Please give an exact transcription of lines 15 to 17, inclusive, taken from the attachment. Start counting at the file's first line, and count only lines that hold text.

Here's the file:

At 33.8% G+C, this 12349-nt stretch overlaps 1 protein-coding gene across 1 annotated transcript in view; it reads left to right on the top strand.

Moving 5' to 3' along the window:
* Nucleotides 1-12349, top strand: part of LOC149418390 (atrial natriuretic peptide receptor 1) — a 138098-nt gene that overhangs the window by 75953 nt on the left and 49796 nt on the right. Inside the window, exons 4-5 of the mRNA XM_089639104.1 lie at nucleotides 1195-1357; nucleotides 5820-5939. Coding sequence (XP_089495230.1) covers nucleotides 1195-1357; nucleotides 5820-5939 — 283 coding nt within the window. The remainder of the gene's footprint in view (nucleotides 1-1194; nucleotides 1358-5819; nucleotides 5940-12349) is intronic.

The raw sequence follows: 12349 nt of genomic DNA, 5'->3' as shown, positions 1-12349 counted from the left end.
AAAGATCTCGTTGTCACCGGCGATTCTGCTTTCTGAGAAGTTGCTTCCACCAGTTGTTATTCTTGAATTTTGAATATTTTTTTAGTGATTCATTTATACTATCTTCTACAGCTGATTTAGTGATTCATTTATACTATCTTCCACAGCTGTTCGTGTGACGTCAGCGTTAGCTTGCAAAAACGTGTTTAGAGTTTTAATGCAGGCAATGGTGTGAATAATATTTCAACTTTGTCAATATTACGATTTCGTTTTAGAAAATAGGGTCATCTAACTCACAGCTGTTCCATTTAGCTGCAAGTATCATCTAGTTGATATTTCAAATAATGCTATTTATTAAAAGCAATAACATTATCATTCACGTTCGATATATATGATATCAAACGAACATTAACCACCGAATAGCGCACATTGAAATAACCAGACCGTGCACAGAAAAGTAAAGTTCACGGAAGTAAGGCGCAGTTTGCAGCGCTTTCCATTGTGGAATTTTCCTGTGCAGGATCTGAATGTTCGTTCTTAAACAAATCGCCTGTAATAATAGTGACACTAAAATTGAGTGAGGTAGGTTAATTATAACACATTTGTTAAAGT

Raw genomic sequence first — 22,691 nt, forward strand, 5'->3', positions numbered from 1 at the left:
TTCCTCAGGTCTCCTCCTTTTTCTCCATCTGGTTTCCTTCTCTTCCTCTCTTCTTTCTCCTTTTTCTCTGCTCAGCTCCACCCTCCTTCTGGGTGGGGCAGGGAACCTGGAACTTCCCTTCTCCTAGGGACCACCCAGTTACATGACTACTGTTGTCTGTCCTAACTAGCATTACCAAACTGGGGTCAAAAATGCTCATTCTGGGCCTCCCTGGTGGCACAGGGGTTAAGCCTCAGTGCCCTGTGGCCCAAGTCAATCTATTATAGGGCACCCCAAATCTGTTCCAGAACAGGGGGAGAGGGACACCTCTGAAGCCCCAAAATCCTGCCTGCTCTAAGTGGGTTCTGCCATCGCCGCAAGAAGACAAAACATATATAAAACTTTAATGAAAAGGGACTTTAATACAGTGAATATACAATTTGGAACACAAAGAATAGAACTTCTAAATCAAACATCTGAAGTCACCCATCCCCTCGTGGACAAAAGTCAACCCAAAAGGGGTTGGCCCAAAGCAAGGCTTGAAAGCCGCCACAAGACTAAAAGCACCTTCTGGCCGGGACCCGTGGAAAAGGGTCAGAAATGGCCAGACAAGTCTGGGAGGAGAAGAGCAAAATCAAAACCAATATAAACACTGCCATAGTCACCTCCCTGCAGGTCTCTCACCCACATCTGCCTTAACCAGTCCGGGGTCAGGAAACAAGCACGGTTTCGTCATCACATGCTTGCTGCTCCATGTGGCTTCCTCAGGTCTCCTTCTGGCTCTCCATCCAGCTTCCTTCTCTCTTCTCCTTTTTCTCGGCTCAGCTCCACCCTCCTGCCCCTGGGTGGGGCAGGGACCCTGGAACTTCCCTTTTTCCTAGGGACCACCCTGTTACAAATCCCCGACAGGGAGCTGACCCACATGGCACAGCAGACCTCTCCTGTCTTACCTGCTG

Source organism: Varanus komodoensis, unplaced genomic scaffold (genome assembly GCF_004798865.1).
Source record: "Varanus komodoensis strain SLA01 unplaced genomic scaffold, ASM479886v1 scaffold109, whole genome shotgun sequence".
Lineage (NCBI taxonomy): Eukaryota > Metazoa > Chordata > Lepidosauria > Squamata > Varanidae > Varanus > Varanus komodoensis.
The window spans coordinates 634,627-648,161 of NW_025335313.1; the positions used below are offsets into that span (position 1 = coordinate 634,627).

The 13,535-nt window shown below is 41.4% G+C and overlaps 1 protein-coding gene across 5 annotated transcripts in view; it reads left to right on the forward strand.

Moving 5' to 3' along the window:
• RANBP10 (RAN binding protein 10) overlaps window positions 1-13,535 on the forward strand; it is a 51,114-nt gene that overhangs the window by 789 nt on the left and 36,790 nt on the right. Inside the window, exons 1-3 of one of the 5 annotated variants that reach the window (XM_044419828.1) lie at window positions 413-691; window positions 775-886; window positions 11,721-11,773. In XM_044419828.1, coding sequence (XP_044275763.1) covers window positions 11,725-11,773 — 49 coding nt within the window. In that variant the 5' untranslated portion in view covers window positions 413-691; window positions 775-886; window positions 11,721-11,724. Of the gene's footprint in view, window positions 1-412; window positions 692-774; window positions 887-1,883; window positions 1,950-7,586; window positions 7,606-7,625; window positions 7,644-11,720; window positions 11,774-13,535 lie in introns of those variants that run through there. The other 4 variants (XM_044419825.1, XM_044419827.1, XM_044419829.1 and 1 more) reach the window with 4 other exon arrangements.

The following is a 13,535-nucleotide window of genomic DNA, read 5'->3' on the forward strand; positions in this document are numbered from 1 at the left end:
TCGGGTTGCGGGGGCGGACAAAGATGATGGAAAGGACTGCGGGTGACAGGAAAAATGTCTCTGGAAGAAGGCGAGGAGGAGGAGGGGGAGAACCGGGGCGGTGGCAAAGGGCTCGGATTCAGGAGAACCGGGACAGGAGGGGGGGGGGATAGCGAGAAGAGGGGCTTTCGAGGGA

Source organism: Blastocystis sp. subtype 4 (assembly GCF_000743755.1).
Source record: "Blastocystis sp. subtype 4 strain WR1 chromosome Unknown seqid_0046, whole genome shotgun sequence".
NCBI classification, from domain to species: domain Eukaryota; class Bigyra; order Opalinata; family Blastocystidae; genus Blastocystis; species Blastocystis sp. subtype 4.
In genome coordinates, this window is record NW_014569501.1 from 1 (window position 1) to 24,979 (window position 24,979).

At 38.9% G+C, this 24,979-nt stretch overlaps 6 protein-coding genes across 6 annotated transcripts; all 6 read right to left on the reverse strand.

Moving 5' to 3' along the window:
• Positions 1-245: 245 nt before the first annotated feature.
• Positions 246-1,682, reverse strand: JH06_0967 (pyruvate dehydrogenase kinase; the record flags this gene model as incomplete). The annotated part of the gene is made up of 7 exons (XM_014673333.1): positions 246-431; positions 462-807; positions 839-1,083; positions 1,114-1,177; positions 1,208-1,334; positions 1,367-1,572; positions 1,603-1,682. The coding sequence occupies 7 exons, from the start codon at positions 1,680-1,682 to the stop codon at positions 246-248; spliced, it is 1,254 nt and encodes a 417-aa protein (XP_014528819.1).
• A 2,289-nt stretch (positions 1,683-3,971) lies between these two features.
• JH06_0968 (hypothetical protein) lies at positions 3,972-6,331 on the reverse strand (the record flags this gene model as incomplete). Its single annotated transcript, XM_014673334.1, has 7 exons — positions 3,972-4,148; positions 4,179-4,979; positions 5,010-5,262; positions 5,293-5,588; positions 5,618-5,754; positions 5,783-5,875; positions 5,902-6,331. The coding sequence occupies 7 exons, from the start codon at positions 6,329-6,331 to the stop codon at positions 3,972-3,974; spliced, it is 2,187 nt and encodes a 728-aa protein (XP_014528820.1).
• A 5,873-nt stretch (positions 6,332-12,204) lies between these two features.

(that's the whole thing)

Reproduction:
The following is a 13,535-nucleotide window of genomic DNA, read 5'->3' on the forward strand; positions in this document are numbered from 1 at the left end:
TCGGGTTGCGGGGGCGGACAAAGATGATGGAAAGGACTGCGGGTGACAGGAAAAATGTCTCTGGAAGAAGGCGAGGAGGAGGAGGGGGAGAACCGGGGCGGTGGCAAAGGGCTCGGATTCAGGAGAACCGGGACAGGAGGGGGGGGGGATAGCGAGAAGAGGGGCTTTCGAGGGA

Source organism: Blastocystis sp. subtype 4 (assembly GCF_000743755.1).